Fox News Poll: US did wrong thing trading prisoners for Bergdahl


This undated file image provided by the U.S. Army shows Sgt. Bowe Bergdahl. (AP Photo/U.S. Army, file)

The United States did the wrong thing when it swapped five Taliban prisoners for a U.S. soldier named Bowe Bergdahl, say 47 percent of voters in a new Fox News poll. Some 36 percent think the U.S. did the right thing. Another nine percent think the U.S. should “never” negotiate with terrorists. ;

Bergdahl was held by the Taliban for five years after he reportedly walked away from his post in Afghanistan. He was charged by the U.S. military with desertion and misbehavior before the enemy March 25. ;


Almost a year ago, in May 2014, the Obama administration released five Taliban prisoners held at Guantanamo Bay in exchange for Bergdahl’s release. At that time, there were questions about how Bergdahl ended up in enemy hands, but no desertion charges had been filed. Voters then were more evenly split over the trade: 45 percent approved, while 47 percent disapproved (June 2014).

Veterans and those currently serving in the military are more likely to say the administration did the wrong thing by releasing Gitmo prisoners for a soldier who had abandoned his post: 55 percent feel that way vs. 47 percent of voters overall. ;

Fox News Channel’s Chief Intelligence Correspondent Catherine Herridge reports that at least three of the five Taliban prisoners exchanged for Bergdahl have tried to reunite with their terrorist networks. ;

Meanwhile, fear about an attack here at home is high: 84 percent of voters are concerned Islamic terrorists will try to launch an attack in the U.S. soon. That includes 51 percent who are “very” concerned and another 33 percent who are “somewhat” concerned.

At the same time, six in 10 voters (60 percent) think Obama is “not focused enough” on the fight against Islamic extremists, including a 41-percent plurality of Democrats.

Democrats (27 percent) are almost 10 times more likely than Republicans (3 percent) to say Obama is focusing the right amount of attention on fighting Islamic extremists. ;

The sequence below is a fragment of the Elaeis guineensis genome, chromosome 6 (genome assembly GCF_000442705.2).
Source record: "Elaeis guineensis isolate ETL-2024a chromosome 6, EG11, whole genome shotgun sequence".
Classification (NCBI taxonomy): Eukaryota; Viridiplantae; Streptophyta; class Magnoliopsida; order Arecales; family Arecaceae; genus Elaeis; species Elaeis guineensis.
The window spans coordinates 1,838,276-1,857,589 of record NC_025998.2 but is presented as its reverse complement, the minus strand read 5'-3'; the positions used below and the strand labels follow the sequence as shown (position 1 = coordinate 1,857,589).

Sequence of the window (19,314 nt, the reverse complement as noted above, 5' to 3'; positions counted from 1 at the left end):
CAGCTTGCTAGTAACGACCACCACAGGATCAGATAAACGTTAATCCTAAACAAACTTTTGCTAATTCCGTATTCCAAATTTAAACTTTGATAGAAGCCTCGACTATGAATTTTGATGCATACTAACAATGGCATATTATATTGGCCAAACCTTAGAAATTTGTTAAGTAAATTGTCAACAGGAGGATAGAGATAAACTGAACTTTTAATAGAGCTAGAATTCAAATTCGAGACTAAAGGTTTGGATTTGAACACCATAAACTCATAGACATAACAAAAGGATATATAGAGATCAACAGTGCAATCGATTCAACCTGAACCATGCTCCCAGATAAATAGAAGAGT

A 61-percent majority approves of President Obama’s decision to delay withdrawal of U.S. troops from Afghanistan and leave 9,800 troops there through year’s end. That includes 65 percent of Democrats, 63 percent of Republicans and 66 percent of veterans.

Currently 40 percent of voters approve of the job Obama is doing on terrorism, while 54 percent disapprove. That’s up from a record-low 38 percent approval on terrorism in September 2014.

The president’s overall job approval rating stands at 45 percent, while 50 percent disapprove. That’s up from 42-53 percent earlier this month (March 1-3, 2015). A year ago it was 40-53 percent (March 2014). ;


Views on air travel safety have turned more negative after a plane crash in the French Alps that investigators say was intentionally caused by the co-pilot. ;

By a 29 percentage-point margin, more people think air travel is safer today than before 9/11. That’s down from a 36-point margin last year (March 2014).

Here are the details behind those numbers: ;

The poll finds that despite significant coverage of the crash and the co-pilot’s actions, 57 percent of American voters still say air travel is safer than it was before the September 11 terrorist attacks, down two percentage points from 59 percent last year (March 2014).

At the same time, 28 percent think flying is less safe now. That’s up five points from 23 percent in March 2014. For 11 percent of voters the safety of air travel is unchanged since before 9/11. ;

The crash of the Germanwings jet on March 24 killed all 150 people on board. The co-pilot had apparently suffered from depression. ;

The Fox News poll is conducted by telephone with live interviewers under the joint direction of Anderson Robbins Research (D) and Shaw & Company Research (R). The 1,025 registered voters were reached via landline and cell phone numbers randomly selected for inclusion in this nationwide survey from March 29-31, 2015. The full poll has a margin of sampling error of plus or minus three percentage points.